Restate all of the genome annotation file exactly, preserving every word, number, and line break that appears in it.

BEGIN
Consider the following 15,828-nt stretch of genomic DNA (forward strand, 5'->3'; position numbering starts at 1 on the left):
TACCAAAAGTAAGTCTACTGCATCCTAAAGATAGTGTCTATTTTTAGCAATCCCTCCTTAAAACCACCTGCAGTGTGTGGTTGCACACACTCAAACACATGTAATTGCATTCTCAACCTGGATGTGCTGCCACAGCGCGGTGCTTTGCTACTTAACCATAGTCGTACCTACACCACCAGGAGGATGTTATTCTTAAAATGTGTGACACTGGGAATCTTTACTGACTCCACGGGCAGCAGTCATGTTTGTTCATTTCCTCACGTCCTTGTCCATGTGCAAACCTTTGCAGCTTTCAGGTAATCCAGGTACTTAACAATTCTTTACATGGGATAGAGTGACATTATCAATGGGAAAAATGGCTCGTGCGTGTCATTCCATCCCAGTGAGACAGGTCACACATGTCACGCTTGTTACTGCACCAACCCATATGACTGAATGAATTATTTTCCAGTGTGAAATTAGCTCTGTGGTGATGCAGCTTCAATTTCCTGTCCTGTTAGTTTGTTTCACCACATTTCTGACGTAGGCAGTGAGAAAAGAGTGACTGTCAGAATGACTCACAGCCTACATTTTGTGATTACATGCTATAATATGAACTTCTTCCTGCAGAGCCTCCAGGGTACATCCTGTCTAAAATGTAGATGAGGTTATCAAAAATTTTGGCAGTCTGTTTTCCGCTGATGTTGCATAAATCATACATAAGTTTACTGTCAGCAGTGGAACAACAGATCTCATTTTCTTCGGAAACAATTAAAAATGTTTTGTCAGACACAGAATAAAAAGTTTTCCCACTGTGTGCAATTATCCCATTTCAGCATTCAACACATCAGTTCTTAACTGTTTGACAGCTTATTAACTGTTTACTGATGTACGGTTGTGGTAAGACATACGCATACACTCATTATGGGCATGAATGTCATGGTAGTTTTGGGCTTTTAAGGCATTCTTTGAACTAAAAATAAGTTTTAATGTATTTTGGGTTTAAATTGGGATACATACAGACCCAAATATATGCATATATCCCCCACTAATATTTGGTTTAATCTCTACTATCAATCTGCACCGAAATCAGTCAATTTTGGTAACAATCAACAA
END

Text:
Consider the following 15,828-nt stretch of genomic DNA (forward strand, 5'->3'; position numbering starts at 1 on the left):
TACCAAAAGTAAGTCTACTGCATCCTAAAGATAGTGTCTATTTTTAGCAATCCCTCCTTAAAACCACCTGCAGTGTGTGGTTGCACACACTCAAACACATGTAATTGCATTCTCAACCTGGATGTGCTGCCACAGCGCGGTGCTTTGCTACTTAACCATAGTCGTACCTACACCACCAGGAGGATGTTATTCTTAAAATGTGTGACACTGGGAATCTTTACTGACTCCACGGGCAGCAGTCATGTTTGTTCATTTCCTCACGTCCTTGTCCATGTGCAAACCTTTGCAGCTTTCAGGTAATCCAGGTACTTAACAATTCTTTACATGGGATAGAGTGACATTATCAATGGGAAAAATGGCTCGTGCGTGTCATTCCATCCCAGTGAGACAGGTCACACATGTCACGCTTGTTACTGCACCAACCCATATGACTGAATGAATTATTTTCCAGTGTGAAATTAGCTCTGTGGTGATGCAGCTTCAATTTCCTGTCCTGTTAGTTTGTTTCACCACATTTCTGACGTAGGCAGTGAGAAAAGAGTGACTGTCAGAATGACTCACAGCCTACATTTTGTGATTACATGCTATAATATGAACTTCTTCCTGCAGAGCCTCCAGGGTACATCCTGTCTAAAATGTAGATGAGGTTATCAAAAATTTTGGCAGTCTGTTTTCCGCTGATGTTGCATAAATCATACATAAGTTTACTGTCAGCAGTGGAACAACAGATCTCATTTTCTTCGGAAACAATTAAAAATGTTTTGTCAGACACAGAATAAAAAGTTTTCCCACTGTGTGCAATTATCCCATTTCAGCATTCAACACATCAGTTCTTAACTGTTTGACAGCTTATTAACTGTTTACTGATGTACGGTTGTGGTAAGACATACGCATACACTCATTATGGGCATGAATGTCATGGTAGTTTTGGGCTTTTAAGGCATTCTTTGAACTAAAAATAAGTTTTAATGTATTTTGGGTTTAAATTGGGATACATACAGACCCAAATATATGCATATATCCCCCACTAATATTTGGTTTAATCTCTACTATCAATCTGCACCGAAATCAGTCAATTTTGGTAACAATCAACAA